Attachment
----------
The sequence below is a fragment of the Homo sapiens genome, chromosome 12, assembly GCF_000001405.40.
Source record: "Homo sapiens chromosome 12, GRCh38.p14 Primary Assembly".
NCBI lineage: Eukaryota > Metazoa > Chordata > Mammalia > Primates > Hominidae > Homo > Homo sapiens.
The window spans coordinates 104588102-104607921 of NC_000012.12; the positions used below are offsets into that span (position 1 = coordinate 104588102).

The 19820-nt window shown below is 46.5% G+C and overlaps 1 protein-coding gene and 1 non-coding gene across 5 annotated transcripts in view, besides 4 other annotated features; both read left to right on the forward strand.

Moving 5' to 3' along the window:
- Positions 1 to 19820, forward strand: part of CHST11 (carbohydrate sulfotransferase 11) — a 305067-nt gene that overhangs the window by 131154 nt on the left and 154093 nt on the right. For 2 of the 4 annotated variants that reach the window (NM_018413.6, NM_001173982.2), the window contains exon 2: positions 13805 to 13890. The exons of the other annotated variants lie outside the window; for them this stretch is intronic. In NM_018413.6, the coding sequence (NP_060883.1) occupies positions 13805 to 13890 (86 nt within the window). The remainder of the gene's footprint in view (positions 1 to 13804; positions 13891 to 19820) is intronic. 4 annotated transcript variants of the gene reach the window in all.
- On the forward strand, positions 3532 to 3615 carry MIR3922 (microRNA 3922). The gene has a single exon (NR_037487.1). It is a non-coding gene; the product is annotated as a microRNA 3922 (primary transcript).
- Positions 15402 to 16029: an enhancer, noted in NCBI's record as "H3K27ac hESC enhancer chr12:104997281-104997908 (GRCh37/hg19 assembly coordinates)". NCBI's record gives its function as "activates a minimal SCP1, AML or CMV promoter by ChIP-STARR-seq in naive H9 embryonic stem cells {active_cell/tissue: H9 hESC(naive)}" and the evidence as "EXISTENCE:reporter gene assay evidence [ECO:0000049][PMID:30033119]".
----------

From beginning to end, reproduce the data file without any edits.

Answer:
The sequence below is a fragment of the Homo sapiens genome, chromosome 12, assembly GCF_000001405.40.
Source record: "Homo sapiens chromosome 12, GRCh38.p14 Primary Assembly".
NCBI lineage: Eukaryota > Metazoa > Chordata > Mammalia > Primates > Hominidae > Homo > Homo sapiens.
The window spans coordinates 104588102-104607921 of NC_000012.12; the positions used below are offsets into that span (position 1 = coordinate 104588102).

The 19820-nt window shown below is 46.5% G+C and overlaps 1 protein-coding gene and 1 non-coding gene across 5 annotated transcripts in view, besides 4 other annotated features; both read left to right on the forward strand.

Moving 5' to 3' along the window:
- Positions 1 to 19820, forward strand: part of CHST11 (carbohydrate sulfotransferase 11) — a 305067-nt gene that overhangs the window by 131154 nt on the left and 154093 nt on the right. For 2 of the 4 annotated variants that reach the window (NM_018413.6, NM_001173982.2), the window contains exon 2: positions 13805 to 13890. The exons of the other annotated variants lie outside the window; for them this stretch is intronic. In NM_018413.6, the coding sequence (NP_060883.1) occupies positions 13805 to 13890 (86 nt within the window). The remainder of the gene's footprint in view (positions 1 to 13804; positions 13891 to 19820) is intronic. 4 annotated transcript variants of the gene reach the window in all.
- On the forward strand, positions 3532 to 3615 carry MIR3922 (microRNA 3922). The gene has a single exon (NR_037487.1). It is a non-coding gene; the product is annotated as a microRNA 3922 (primary transcript).
- Positions 15402 to 16029: an enhancer, noted in NCBI's record as "H3K27ac hESC enhancer chr12:104997281-104997908 (GRCh37/hg19 assembly coordinates)". NCBI's record gives its function as "activates a minimal SCP1, AML or CMV promoter by ChIP-STARR-seq in naive H9 embryonic stem cells {active_cell/tissue: H9 hESC(naive)}" and the evidence as "EXISTENCE:reporter gene assay evidence [ECO:0000049][PMID:30033119]".